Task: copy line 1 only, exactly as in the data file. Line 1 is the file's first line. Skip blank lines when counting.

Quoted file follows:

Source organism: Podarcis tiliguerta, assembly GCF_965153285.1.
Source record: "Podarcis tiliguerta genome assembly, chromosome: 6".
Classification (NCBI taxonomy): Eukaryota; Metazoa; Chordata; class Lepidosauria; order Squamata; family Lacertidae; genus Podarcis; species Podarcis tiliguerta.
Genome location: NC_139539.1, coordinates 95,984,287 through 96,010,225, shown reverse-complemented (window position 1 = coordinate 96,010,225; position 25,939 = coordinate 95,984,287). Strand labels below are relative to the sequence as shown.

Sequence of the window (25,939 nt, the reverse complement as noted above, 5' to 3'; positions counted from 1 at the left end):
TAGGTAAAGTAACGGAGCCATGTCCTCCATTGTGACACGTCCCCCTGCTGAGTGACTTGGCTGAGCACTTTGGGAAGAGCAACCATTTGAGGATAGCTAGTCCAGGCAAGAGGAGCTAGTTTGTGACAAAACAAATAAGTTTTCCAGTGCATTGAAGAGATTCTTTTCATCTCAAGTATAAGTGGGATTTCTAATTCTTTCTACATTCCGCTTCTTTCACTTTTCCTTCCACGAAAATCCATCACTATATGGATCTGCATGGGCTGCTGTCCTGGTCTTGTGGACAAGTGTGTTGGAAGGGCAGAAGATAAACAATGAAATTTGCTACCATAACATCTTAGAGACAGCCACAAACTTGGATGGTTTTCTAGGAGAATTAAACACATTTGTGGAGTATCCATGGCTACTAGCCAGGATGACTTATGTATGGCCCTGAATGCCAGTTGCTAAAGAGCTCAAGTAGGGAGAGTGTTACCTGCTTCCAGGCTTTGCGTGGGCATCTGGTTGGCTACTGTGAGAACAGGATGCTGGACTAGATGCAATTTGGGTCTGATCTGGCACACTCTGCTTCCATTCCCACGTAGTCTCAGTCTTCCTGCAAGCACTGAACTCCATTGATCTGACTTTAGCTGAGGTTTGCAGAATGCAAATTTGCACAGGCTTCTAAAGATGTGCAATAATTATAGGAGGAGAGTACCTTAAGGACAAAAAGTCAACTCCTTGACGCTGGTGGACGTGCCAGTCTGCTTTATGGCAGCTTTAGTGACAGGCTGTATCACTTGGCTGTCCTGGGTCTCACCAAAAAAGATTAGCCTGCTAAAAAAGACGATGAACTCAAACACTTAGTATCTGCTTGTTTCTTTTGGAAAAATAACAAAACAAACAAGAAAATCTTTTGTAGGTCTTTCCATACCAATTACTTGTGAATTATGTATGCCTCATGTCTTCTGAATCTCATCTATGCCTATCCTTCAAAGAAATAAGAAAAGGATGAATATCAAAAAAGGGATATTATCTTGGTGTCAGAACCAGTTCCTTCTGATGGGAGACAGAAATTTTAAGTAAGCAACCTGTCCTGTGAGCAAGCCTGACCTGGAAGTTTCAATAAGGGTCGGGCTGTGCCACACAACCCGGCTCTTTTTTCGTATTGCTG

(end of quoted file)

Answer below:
Source organism: Podarcis tiliguerta, assembly GCF_965153285.1.